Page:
When spring ain't spring
I get grumpy about European seasons and read Richard Mabey's biography of Gilbert White
Hi! I’m Hannah James, journalist, writer and editor, and this is where I review nature books, and think about nature-related topics out loud. Thanks for reading!
It’s been a month since I last wrote an update, apparently. It feels like 10 minutes and also 17 years, so yes, I guess a month might be about right.
My phone has reminded me we were supposed to be camping at Putty Beach this weekend - it was a rare moment when all the stars aligned and all our friends could come along. It would have been great. It’s a small loss, but it’s so exhausting mourning all these small losses, then feeling compelled to remind yourself that it could be worse. Of course it could, but it’s still a bit crap. I am allowing myself sadness today. (Miss you, Besties.)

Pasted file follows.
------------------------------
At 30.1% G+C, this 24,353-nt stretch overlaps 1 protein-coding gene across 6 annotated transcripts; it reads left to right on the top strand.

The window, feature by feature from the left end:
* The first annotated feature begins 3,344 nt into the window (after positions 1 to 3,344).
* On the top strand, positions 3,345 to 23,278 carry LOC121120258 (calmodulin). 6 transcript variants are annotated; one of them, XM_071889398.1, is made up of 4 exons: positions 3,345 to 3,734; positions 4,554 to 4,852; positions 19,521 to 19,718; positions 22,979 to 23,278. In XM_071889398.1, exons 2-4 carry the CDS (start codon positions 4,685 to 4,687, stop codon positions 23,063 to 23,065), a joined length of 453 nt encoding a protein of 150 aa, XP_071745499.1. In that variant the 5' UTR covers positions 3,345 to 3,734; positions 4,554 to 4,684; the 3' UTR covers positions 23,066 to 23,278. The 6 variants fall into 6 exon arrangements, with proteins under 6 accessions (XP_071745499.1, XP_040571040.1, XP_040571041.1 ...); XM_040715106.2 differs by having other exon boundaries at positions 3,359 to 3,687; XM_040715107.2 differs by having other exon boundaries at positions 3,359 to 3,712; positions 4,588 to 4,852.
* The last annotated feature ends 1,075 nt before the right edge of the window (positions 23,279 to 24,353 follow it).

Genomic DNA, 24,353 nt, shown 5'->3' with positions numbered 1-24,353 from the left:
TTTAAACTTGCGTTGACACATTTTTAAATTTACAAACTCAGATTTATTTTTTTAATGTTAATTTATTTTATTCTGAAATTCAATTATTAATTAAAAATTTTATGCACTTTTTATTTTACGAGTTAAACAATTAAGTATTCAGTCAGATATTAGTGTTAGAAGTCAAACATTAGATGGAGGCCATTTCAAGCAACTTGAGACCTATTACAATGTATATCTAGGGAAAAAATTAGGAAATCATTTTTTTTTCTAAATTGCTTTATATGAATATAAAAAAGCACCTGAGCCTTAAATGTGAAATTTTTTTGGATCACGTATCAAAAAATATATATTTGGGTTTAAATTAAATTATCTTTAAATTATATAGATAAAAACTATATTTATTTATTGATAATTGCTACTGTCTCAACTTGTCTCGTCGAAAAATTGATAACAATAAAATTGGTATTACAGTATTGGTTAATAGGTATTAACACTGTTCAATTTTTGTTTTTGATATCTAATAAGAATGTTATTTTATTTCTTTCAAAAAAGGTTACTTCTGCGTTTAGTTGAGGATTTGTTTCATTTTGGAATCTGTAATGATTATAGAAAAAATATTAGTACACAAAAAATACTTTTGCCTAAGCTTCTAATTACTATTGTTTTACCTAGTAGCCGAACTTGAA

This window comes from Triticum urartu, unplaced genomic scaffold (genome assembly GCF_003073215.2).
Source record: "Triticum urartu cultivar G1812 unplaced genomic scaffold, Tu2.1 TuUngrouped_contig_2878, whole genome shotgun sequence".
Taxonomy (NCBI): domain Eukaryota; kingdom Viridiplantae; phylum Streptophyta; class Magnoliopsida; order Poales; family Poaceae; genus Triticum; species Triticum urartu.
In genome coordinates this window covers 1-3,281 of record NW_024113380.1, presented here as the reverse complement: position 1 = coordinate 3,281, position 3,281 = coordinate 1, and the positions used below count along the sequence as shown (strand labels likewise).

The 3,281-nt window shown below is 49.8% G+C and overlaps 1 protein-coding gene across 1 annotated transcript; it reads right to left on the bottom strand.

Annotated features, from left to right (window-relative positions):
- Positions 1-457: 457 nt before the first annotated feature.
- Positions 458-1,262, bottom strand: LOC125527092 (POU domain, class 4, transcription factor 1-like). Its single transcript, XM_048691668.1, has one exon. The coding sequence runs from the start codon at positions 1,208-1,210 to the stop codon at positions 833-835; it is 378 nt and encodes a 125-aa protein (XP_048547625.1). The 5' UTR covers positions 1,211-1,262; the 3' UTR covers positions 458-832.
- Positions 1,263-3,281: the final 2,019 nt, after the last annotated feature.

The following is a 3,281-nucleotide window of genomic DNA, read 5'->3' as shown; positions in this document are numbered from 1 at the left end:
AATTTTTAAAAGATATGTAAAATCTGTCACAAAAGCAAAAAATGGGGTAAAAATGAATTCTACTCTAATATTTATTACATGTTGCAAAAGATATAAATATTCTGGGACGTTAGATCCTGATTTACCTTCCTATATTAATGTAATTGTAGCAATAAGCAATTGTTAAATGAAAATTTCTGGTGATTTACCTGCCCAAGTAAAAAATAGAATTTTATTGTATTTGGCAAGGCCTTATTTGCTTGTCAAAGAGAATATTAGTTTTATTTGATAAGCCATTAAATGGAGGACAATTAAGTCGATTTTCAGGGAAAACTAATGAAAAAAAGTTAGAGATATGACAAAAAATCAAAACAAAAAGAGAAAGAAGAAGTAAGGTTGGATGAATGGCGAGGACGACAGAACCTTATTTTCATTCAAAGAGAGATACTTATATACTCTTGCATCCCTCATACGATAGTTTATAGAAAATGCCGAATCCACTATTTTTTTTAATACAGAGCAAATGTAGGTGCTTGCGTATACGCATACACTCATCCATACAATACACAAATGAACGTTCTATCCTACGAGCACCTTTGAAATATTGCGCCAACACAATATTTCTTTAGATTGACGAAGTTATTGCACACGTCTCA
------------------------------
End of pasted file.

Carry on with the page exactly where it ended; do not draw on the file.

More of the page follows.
On the other hand, even if you are a terminal pessimist and heartless cynic like me, Nature keeps insisting on cheering you up. Rude. Nature and the bulbs I bought on the internet, that is, which have miraculously come up - daffodils, jonquils and a shy solo anemone are now adorning our backyard. I feel a sense of pride that’s frankly unwarranted, considering all I did was jam them in pots (then look at the instructions, take them out and jam them back in the right way up) and water them occasionally. Flowers - turns out they’re quite nice. Recommend!